There's still much work to be done

Submitted by Gayle Collicutt

The cruel and inhumane policy of deducting child support from single parents reliant on Income Assistance comes to an end in August 2018. It's a victory for single parents and their children, but there is more to be done.

Canvassing public housing communities with the clawback petition, hearing the issues outside of the child support clawback was alarming and confusing. This is a first world country and we have people living 30 to 60% below the poverty line. Housing is neglected. The most common complaint I heard from tenants of Nova Scotia Housing is the black mould. You could feel it in the air in some units. Deferred maintenance at Housing Nova Scotia is well over one hundred million dollars.

We are the only province who does not have an advocate for children. We have the ombudsman, but the main focus seems to be for children in the care of the Community Services minister. Who is the voice for the children in poverty in loving homes? Even with loving proactive parents, many reliant on Department of Community Services are terrified to speak out. They fear they will see even more cuts to their ESIA cheques.

We need an advocate for our vulnerable children; an ally to parents struggling to pay the bills, who are under constant duress. Some go hungry just to ensure their children do not go without.

How can children learn, grow and reach their full potential when we enforce policies that exacerbate income inequality and food insecurity, both having negative effects on their physical, emotional and psychological health? Our children need and deserve unconditional investment. There are communities with 40% or more of their children living in poverty. If we don’t invest now, our future as a province is bleak. With a child poverty rate of 22% in Nova Scotia, if we don’t address this crisis now, we will have fewer graduates, less skilled people in the workforce, and more generations of families reliant on DCS.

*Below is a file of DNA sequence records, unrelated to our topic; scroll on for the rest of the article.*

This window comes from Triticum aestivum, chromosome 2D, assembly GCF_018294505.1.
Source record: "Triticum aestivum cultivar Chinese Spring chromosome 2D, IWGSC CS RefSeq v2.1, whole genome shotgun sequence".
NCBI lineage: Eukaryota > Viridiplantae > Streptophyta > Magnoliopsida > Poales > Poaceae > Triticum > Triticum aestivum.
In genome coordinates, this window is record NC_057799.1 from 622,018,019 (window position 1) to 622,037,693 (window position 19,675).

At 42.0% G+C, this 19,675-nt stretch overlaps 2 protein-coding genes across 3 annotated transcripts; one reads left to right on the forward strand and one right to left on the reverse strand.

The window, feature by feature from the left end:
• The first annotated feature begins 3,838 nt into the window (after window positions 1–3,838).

As a province and country, we keep investing in band-aid programs or short-term solutions that seem to spend more on administration costs than on the needs of those living below the poverty line.

The rates for ESIA recipients need to be raised before 2019-20. Shelter rates have sat stagnant since 1995. The personal allowance for food and utilities is $275, and there has been no raise to that allowance since 2016, even with rising food, shelter and utility costs.  

Leaving people with little to no buying power or without the means to survive has negative effects on the economy. Our economy cannot grow to its full potential by keeping so many people below the poverty line.

According to the RBC economic forecast, Nova Scotia is projected to have the worst economy of the Maritime provinces this year. I wonder if Nova Scotia having the highest child poverty in Atlantic Canada, and the province with highest food insecurity is having a negative impact on our economy.

In 2008, poverty cost the public and private sectors an estimated $2 billion. That is a little under 20% of the 2018-19 NS budget. How is this acceptable to any government?  Any party? When you review the books for Department of Community Services and the numerous NGOs that were founded to address poverty, along with charity via the churches, it is unreal what we are spending to combat poverty, yet somehow it keeps getting worse.

We need investment in people and implement policies that give people a hand up, instead of policies that perpetuate the $2 billion poverty economy in Nova Scotia.


Gayle Collicutt is an anti-poverty advocate living in Nova Scotia. If you have a perspective you'd like to share on our blog, please get in touch: